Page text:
Ron Silliman


Of Theory, to Practice

To write poetry after Auschwitz is barbaric.
--Theodor Adorno

Lenin's comment that "Thought, rising from the concrete to the abstract, does not get farther away from the truth, but gets closer to it" stands in sharp contrast to the stated beliefs of many, perhaps most, 20th century American poets, expressed succinctly by Williams' "no ideas but in things." Such a self-containment would seem to preclude any "rising from the concrete to the abstract." Robert Creeley states the case for this confinement:

A poetry denies its end in any descriptive act, I mean any act which leaves its attention outside the poem. Our anger cannot exist usefully without its objects, but a description of them is also a perpetuation. There is that confusion-one wants the thing to act on, and yet hates it. Description does nothing, it includes the object--it neither hates nor loves.

He carries this to a logical conclusion, one that apparently manifests itself in the early poems of Clark Coolidge: "poems are not referential, or at least not importantly so."

Yet the work of both Creeley and Williams is actively concerned with theory. Words, Pieces and Spring & All explicitly address issues of writing without ceasing to be literature. Both poets have written reviews, theoretical essays and prefaces. Each has been associated with at least one semi-organized literary movement. If a contradiction is perceived between their practice and their discourse about it, this is due only to a misconception of the function of theory, and to the sort of degeneration which occurs when any idea is generalized through popular usage (such as that which has rendered "no ideas but in things" the battle cry of anti-intellectualism in verse).

The goal of poetry can never be the proof of theory, although it is inevitably a test of the poet's beliefs. Such beliefs are themselves the writer's perceptions of already-written poems (by others as well as oneself), combined with a sense of a desired direction: "this is where I want my poem to go."

Not surprisingly for a society based on capitalism and its ideology of individualism, these perceptions often consist of unorganized intuitions. Intuition is, for me, the critical term in this discussion. It is the raw material of what Lukacs terms "proletarian consciousness." In its unorganized state, it can only react "spontaneously" to the undigested phenomenological data of everyday life. Reaction, in this sense, is always the inverse of action: it is the kind of intuition that recognizes the objective existence of a large mass of permanently unemployed black males in this society, without perceiving why or how such a fact has come to be, thus apt to blame individuals for a lifestyle they were born and literally tracked into. Organized intuition would transfer one's anger to the appropriate causes of this condition. One rises from the concrete person to the abstract politics of labor.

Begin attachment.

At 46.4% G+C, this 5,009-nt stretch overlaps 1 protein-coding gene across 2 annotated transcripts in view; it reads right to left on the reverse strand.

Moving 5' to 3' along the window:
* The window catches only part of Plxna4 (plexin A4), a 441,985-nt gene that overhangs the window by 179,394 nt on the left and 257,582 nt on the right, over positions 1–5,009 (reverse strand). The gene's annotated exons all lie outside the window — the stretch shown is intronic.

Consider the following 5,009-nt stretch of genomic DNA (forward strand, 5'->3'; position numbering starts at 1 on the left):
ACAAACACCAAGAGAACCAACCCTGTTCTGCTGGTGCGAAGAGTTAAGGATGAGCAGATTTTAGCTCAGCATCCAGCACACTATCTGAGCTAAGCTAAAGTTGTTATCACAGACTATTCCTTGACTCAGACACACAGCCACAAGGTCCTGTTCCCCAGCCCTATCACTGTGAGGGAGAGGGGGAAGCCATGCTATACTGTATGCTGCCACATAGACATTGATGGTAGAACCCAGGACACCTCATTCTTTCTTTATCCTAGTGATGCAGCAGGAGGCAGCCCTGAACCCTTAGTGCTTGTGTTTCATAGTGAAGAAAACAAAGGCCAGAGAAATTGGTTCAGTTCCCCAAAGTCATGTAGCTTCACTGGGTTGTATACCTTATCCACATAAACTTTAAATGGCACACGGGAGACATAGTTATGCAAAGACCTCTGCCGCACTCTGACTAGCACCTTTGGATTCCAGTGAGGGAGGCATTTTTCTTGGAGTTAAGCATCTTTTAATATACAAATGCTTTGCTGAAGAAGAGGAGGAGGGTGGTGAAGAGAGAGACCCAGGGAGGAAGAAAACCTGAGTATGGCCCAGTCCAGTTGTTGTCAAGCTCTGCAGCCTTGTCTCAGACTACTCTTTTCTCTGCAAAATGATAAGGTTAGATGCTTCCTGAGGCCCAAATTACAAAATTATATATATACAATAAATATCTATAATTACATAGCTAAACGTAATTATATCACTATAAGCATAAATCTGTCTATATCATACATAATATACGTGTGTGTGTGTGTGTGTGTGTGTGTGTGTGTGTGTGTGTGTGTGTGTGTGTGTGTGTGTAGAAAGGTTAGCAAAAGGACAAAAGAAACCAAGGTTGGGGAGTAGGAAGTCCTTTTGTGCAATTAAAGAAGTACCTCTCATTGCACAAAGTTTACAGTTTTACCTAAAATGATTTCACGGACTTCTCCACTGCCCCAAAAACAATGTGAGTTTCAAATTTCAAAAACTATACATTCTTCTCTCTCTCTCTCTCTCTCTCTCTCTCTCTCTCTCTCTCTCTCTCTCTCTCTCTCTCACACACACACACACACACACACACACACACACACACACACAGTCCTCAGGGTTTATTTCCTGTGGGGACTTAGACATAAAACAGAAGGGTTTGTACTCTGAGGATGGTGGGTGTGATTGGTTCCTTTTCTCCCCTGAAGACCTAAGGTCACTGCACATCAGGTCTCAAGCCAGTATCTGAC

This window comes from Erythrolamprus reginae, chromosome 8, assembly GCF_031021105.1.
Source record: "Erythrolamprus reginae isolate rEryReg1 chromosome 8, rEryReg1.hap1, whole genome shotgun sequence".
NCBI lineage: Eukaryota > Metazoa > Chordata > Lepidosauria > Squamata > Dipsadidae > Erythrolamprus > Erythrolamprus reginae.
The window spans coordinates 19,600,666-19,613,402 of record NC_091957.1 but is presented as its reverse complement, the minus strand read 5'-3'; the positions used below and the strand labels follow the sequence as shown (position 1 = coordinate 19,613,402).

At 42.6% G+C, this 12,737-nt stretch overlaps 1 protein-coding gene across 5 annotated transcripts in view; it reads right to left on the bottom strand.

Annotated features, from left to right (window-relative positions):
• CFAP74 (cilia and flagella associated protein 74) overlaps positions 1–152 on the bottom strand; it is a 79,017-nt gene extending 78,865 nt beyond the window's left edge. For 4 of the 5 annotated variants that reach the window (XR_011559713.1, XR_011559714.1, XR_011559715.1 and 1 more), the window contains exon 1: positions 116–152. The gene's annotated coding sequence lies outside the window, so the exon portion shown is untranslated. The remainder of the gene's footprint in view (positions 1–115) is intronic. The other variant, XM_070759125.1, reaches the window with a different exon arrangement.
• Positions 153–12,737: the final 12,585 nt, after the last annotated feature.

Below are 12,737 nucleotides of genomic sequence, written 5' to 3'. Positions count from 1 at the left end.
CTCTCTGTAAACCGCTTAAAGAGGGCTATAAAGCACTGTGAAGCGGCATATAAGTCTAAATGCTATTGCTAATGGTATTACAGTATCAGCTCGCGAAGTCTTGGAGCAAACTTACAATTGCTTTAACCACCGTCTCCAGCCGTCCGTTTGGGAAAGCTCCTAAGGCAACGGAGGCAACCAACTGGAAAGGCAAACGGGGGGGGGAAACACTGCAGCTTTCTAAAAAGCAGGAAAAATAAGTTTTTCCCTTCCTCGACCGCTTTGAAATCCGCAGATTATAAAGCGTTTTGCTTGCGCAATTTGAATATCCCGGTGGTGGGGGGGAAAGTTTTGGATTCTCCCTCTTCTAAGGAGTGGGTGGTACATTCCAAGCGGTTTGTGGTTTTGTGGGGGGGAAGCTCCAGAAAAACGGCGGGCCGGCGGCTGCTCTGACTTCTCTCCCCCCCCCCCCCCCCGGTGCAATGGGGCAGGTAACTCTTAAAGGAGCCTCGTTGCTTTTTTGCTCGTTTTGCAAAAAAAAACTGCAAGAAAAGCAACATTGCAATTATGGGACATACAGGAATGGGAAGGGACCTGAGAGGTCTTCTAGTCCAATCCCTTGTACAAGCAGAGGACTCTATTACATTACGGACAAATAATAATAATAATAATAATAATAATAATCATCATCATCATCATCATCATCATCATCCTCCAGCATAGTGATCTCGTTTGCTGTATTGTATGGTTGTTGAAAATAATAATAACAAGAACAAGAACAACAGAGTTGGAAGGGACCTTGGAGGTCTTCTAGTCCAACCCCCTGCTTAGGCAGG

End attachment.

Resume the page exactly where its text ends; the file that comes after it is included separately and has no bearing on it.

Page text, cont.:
This has everything to do with poetry, but not in the way of justifying propaganda. The writer cannot organize her desires for writing without some vision of the world toward which one hopes to work, and without having some concept of how literature might participate in such a future. Unorganized reactive intuition is incapable of achieving any vision beyond the current fact, although .it is quite able to psychologically block much of what makes the present unpleasant. Dozens of happy love poems are written every day.

As the organization of intuition and critical perception, theory functions in poetic practice through the selection of goals and strategies. This specifically implies the rejection of some in favor of others. To the degree that these methods differ visibly from those of the past (a shift which may rightly be interpreted as a rejection of the present), their result will be works of art which appear new. The production of novelty, of art objects that could not have been predicted, and cannot be accounted for, by previous critical theory, is the most problematic area in aesthetics. Like a record in sports, made only to be broken, a poetics is articulated in order to be transcended.

Yet there is something about American poetry in the 20th century which is generating an increasingly rapid evolution of form(s). The formal distance between Dryden and Yeats is less than between Pound and Watten. Just as Personae now reeks of an epoch from which it was once thought to be a radical break, any poet writing today is assured a future conventionality beyond their control. No doubt the pressure of this acceleration in literary historicity contributes to confusion, doubt and defensiveness on the part of poets and likewise sets the stage for works whose sole redeeming value is some vague commitment to Make It Different, if not new.

Heretofore, discussion of this "heating up" of forms has been in the terms of commodification, which seems generally correct, as far as it goes. But poetry is only partly a commodity in the strict sense of that term, in that to become a commodity a product must specifically be created with the purpose of exchange within a market. All books and magazines are commodities, but not all poems, a fact which complicates literature, creating numerous levels of bastard cases.